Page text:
What is H.R. 1430?
(Updated August 26, 2021)
This bill — known as the HONEST Act — would prohibit the Environmental Protection Agency (EPA) from proposing, finalizing, or publishing regulations or assessments based on science that isn’t transparent or reproducible. All scientific and technical information used by the EPA to support their action would have to be based on the best available science, specifically identified, and publicly available online in a way that allows for independent analysis and reproduction of the research results.
Personal, commercial or financial information, and trade secrets could be redacted before it becomes publicly available, and to view redactions a person would have to sign a confidentiality agreement with the EPA.
Among the EPA actions covered by this bill include a risk, exposure, or hazard assessment, criteria document, standards and limitations, regulations, regulatory impact analyses, and guidances. This bill’s requirements wouldn’t apply retroactively to existing regulations or assessments.
This bill’s acronym stands for the Honest and Open New EPA Science Treatment Act.
Argument in favor
This bill would make the science the EPA considers when it takes actions like creating regulations more transparent. That data should be publicly available so that others can reproduce and verify the studies used by the EPA.
The requirements put forth by this bill could be very costly if the EPA tries to use the same number of scientific studies that it has in the past. It would limit the EPA’s ability to use science that isn’t reproducible or transparent.
The general public; scientific entities contracted for research studies by the EPA; the subjects of those studies; EPA employees; and the EPA.
Cost of H.R. 1430
A CBO cost estimate is unavailable.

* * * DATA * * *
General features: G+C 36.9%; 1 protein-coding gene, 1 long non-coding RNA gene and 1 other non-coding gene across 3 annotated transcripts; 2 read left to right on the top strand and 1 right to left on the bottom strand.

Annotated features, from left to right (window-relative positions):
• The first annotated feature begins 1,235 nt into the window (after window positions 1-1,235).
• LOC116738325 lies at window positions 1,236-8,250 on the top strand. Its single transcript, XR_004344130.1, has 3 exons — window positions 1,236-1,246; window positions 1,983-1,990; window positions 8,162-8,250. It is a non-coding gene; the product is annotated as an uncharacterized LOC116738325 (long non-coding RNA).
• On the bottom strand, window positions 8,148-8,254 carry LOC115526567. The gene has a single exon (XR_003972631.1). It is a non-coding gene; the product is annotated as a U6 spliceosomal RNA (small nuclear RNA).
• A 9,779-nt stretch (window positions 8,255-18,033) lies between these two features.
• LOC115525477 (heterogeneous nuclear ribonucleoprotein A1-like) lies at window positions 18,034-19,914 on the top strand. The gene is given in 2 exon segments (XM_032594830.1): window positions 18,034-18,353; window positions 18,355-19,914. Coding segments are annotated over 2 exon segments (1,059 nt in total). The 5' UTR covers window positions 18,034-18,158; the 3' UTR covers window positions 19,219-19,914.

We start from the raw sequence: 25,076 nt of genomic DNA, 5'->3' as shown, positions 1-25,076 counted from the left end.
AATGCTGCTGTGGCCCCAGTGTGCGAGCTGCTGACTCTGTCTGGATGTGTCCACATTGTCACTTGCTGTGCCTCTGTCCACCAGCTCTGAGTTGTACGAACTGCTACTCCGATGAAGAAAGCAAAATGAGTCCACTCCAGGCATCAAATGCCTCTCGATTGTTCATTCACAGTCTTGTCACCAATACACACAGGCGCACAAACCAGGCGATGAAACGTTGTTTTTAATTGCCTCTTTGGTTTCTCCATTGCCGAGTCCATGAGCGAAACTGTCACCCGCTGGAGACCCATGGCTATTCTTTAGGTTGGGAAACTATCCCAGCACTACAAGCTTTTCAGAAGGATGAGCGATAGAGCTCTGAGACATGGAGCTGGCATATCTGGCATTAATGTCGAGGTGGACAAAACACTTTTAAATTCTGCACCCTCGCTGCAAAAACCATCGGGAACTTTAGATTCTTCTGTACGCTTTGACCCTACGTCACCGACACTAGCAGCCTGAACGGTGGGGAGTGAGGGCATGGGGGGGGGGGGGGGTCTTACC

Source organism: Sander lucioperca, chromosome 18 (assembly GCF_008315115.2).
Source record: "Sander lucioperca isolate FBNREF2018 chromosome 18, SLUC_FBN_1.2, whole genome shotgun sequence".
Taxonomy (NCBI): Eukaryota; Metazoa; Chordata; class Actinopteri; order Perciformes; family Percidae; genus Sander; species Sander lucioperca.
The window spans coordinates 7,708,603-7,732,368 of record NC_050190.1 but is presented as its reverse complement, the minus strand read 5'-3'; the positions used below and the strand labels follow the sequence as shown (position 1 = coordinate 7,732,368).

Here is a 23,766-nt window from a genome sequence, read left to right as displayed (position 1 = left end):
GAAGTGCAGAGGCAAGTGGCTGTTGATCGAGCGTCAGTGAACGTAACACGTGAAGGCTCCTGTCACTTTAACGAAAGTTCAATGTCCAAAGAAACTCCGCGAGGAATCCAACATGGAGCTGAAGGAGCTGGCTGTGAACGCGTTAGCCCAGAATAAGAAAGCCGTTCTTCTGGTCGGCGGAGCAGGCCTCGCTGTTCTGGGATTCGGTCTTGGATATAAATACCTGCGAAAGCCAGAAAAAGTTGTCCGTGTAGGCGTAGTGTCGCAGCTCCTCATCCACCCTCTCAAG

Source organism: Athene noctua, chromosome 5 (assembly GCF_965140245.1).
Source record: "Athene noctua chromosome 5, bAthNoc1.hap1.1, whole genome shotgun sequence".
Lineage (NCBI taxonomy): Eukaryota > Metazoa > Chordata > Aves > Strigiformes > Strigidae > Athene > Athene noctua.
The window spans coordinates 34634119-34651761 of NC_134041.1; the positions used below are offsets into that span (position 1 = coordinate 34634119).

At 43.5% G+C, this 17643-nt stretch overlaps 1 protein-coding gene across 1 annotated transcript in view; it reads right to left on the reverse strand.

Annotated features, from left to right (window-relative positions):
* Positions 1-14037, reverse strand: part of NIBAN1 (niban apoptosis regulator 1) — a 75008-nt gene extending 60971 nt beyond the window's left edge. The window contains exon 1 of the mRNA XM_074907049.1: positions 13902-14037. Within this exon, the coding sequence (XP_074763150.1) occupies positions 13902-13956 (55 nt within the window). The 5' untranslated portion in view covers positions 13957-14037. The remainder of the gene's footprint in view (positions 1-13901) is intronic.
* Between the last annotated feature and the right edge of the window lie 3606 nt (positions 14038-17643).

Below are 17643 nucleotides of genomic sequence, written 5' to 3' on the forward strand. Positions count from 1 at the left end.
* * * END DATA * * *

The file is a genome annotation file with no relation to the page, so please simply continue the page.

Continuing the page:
In-Depth: Sponsoring Rep. Lamar Smith (R-TX) introduced this bill in order to promote “an open and honest Environmental Protection Agency” and “preserving the integrity of the scientific review process.” Smith added in a press release that:
“An open and honest scientific process is long overdue at EPA. American taxpayers have often had to foot the bill for regulations and rules based on hidden science that has not been available for review by the public. We want to change that. The HONEST Act of 2017 is about ensuring public access to the very science that underpins rules and regulations by EPA. This bill would prohibit any future regulations from taking effect unless the underlying scientific data is public.”
The Union of Concerned Scientists has expressed opposition to this bill, calling it a “thinly veiled attack on science that [Rep. Smith (R-TX)] doesn’t like.” It contends that the peer review process is sufficient for the federal government’s use in issuing relevant science-based rules, so the raw data is unnecessary. The organization also said that it would add “unnecessary and burdensome redundancy” to the regulatory process that “wastes taxpayer dollars and agency resources.” Finally, the UCS said the bill would discourage private sector and academic researchers from sharing information with the government because of its intellectual property provisions.
This legislation has the support of 29 cosponsors in the House, including 28 Republicans and a Democrat. It passed the Science, Space, and Technology Committee on a 17-12 vote. During the 114th Congress, it was introduced as the “Secret Science Reform Act” and passed the House on a mostly party-line 241-175 vote.
House Science, Space, and Technology Committee
American Institute of Physics
EHS Daily Advisor
The Atlantic (Opposed)
Union of Concerned Scientists (Opposed)
Summary by Eric Revell
(Photo Credit: U.S. National Archives and Record Administration / Public Domain)
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